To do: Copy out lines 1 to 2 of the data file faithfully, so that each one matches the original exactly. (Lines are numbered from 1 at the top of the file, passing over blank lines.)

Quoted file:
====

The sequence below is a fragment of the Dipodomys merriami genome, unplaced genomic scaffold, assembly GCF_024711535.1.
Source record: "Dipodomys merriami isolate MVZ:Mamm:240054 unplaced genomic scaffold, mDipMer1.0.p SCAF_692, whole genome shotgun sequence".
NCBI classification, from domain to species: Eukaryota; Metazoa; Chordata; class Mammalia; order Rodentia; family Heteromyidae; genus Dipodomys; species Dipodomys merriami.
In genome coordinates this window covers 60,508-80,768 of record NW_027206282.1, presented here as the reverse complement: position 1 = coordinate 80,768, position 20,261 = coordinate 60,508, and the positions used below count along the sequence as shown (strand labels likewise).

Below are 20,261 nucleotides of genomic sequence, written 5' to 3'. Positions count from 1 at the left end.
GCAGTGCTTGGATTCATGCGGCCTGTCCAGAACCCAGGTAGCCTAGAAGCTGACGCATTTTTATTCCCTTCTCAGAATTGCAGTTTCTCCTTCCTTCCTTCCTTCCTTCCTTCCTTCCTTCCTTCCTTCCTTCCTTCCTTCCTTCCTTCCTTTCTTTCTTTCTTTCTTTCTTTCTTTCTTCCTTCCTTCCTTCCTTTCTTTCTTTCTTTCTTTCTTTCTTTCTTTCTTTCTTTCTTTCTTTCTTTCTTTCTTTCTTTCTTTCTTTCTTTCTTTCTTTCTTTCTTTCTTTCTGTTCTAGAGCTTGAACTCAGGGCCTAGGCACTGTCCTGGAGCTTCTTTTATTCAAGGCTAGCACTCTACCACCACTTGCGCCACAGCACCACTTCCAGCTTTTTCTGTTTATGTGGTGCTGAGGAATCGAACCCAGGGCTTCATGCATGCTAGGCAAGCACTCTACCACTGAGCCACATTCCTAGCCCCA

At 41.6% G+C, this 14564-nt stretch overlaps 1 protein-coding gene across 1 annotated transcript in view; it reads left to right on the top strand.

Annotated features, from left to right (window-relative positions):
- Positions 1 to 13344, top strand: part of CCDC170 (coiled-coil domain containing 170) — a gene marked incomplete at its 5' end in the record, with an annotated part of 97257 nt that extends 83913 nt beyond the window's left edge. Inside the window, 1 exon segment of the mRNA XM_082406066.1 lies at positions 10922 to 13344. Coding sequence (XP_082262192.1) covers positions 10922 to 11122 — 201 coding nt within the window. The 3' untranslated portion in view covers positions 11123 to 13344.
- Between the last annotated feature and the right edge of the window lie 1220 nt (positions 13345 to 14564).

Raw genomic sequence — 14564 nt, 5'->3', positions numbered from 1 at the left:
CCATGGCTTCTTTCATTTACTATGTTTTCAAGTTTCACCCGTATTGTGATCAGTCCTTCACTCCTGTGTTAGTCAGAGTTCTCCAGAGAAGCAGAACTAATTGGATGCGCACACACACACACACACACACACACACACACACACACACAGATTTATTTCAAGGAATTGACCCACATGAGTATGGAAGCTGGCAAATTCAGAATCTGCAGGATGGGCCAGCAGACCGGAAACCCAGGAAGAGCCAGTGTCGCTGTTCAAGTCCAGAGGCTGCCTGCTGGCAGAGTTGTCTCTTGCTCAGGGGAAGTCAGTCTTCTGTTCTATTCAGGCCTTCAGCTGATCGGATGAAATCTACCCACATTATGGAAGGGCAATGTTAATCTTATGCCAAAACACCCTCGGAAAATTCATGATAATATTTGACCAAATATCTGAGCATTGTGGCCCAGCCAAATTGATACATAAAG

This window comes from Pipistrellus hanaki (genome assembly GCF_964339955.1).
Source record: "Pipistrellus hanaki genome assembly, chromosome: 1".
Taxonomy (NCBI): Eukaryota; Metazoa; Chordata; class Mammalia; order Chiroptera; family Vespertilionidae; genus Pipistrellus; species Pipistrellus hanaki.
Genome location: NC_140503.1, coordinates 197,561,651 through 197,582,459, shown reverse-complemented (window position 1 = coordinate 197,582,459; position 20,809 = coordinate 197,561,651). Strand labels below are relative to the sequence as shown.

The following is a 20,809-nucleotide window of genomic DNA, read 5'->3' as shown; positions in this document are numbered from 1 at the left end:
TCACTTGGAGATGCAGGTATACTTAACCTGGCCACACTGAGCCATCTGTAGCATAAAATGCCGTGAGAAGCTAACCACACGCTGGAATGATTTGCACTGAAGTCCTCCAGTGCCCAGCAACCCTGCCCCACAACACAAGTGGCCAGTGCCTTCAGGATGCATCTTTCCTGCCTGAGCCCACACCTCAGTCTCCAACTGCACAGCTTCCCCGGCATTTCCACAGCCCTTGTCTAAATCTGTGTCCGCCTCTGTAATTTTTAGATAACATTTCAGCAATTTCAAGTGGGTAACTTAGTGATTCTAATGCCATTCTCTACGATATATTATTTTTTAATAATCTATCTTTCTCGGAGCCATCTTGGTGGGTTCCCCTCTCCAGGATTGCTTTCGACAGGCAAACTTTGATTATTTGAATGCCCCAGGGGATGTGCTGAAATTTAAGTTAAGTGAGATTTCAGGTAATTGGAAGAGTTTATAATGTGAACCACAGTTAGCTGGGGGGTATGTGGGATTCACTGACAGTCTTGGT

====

The sequence below is a fragment of the Dipodomys merriami genome, unplaced genomic scaffold, assembly GCF_024711535.1.
Source record: "Dipodomys merriami isolate MVZ:Mamm:240054 unplaced genomic scaffold, mDipMer1.0.p SCAF_692, whole genome shotgun sequence".